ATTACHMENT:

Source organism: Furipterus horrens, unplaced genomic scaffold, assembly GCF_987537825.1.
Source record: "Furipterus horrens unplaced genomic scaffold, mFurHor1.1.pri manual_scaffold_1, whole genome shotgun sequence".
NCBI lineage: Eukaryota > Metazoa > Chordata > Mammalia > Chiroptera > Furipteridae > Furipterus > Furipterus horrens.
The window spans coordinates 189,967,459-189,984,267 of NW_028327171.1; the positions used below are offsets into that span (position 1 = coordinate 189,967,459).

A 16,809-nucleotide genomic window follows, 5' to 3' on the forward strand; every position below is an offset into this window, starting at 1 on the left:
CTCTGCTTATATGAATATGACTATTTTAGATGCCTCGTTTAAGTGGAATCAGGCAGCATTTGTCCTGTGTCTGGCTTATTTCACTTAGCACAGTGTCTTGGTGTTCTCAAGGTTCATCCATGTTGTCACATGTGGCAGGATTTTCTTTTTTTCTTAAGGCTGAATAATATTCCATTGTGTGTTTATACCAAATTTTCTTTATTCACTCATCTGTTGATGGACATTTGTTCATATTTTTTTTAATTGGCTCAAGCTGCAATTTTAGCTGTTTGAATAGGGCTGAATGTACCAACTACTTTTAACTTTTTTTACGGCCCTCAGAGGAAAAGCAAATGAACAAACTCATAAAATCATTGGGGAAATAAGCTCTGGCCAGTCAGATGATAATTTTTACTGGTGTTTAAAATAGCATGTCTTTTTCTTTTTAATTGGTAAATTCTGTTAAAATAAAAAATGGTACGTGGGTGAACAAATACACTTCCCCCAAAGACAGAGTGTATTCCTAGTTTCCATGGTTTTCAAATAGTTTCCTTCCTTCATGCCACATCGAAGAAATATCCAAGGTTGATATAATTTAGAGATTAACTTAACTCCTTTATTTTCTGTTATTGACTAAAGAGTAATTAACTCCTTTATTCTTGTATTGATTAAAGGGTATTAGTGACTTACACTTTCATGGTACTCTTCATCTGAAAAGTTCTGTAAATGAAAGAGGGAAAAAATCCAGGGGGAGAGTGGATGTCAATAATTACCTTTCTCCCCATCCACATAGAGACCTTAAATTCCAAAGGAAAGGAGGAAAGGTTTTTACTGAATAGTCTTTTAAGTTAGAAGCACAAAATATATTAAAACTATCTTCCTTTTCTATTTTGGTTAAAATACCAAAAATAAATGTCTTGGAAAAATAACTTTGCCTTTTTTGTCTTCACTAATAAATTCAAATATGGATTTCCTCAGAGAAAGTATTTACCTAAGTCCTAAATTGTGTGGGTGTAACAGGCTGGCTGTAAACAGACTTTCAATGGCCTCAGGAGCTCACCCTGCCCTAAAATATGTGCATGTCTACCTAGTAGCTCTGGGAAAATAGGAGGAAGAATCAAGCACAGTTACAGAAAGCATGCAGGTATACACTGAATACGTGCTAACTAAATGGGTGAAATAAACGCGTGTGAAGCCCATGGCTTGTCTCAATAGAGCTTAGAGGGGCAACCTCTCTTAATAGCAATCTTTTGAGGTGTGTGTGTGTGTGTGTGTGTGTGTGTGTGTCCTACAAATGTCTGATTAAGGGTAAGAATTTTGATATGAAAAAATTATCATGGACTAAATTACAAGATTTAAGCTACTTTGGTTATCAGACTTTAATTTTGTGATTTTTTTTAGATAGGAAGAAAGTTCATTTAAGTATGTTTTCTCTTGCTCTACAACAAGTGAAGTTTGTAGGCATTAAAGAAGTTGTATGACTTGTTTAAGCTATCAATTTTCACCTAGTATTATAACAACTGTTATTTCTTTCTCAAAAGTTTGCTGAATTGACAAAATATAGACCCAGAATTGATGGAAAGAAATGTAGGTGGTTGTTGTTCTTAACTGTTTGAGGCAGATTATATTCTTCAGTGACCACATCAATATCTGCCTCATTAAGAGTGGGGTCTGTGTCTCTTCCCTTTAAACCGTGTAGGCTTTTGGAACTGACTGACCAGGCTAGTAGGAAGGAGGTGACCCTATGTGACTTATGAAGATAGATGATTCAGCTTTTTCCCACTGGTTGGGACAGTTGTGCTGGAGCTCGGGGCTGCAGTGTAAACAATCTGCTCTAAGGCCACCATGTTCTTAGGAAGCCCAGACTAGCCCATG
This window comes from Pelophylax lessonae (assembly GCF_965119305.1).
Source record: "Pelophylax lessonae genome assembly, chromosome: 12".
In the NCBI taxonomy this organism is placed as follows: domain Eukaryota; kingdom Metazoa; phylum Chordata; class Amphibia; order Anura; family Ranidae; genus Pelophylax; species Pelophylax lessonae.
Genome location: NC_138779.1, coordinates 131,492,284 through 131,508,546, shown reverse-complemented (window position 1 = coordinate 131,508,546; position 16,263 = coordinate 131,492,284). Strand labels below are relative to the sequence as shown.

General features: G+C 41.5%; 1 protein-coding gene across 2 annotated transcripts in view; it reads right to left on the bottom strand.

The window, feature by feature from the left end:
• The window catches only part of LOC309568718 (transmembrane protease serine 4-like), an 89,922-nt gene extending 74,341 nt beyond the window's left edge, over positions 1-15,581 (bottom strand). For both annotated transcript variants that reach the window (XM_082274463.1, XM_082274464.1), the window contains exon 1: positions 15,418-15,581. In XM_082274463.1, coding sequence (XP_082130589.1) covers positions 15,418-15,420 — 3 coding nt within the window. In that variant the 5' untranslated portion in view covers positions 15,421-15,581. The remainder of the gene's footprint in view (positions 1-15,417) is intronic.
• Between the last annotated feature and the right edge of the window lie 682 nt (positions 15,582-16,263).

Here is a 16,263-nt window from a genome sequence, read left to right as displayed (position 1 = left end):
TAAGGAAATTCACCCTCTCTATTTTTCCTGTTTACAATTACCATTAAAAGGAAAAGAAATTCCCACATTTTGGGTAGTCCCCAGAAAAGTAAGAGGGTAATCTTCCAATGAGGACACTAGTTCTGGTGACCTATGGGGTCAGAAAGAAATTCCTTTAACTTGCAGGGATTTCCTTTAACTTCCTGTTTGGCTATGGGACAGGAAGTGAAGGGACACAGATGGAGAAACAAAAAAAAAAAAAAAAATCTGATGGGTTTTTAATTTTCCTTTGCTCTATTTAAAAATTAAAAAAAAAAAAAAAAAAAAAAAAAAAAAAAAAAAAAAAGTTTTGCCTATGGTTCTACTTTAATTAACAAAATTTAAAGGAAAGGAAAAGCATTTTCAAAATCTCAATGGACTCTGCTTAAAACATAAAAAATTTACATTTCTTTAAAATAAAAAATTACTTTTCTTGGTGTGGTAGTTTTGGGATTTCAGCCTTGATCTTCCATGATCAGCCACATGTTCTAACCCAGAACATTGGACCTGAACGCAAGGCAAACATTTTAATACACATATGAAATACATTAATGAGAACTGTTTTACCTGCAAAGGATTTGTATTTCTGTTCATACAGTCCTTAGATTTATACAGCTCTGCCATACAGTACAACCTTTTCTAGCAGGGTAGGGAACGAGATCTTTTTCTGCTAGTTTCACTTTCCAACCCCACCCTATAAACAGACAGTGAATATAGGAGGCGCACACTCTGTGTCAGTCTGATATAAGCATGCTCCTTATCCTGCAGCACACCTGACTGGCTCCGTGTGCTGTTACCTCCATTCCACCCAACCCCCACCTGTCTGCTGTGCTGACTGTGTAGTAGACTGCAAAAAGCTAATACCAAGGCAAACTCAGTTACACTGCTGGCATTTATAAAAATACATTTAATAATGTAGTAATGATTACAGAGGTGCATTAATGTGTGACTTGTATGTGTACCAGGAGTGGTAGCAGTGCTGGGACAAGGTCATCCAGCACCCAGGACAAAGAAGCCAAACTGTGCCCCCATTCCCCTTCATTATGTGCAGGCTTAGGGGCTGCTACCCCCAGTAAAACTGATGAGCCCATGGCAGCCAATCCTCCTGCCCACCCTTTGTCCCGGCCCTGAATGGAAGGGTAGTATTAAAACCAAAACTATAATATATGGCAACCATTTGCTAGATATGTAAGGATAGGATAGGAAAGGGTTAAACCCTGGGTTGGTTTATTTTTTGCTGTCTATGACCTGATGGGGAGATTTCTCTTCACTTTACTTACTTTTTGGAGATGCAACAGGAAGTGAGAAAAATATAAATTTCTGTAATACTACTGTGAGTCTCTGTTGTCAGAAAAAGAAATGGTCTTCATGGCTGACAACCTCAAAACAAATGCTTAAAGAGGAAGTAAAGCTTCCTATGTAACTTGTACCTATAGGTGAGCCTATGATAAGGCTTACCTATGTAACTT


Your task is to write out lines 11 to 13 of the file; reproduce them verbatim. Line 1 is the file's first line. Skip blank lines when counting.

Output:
General features: G+C 41.5%; 1 protein-coding gene across 2 annotated transcripts in view; it reads right to left on the bottom strand.

The window, feature by feature from the left end:
• The window catches only part of LOC309568718 (transmembrane protease serine 4-like), an 89,922-nt gene extending 74,341 nt beyond the window's left edge, over positions 1-15,581 (bottom strand). For both annotated transcript variants that reach the window (XM_082274463.1, XM_082274464.1), the window contains exon 1: positions 15,418-15,581. In XM_082274463.1, coding sequence (XP_082130589.1) covers positions 15,418-15,420 — 3 coding nt within the window. In that variant the 5' untranslated portion in view covers positions 15,421-15,581. The remainder of the gene's footprint in view (positions 1-15,417) is intronic.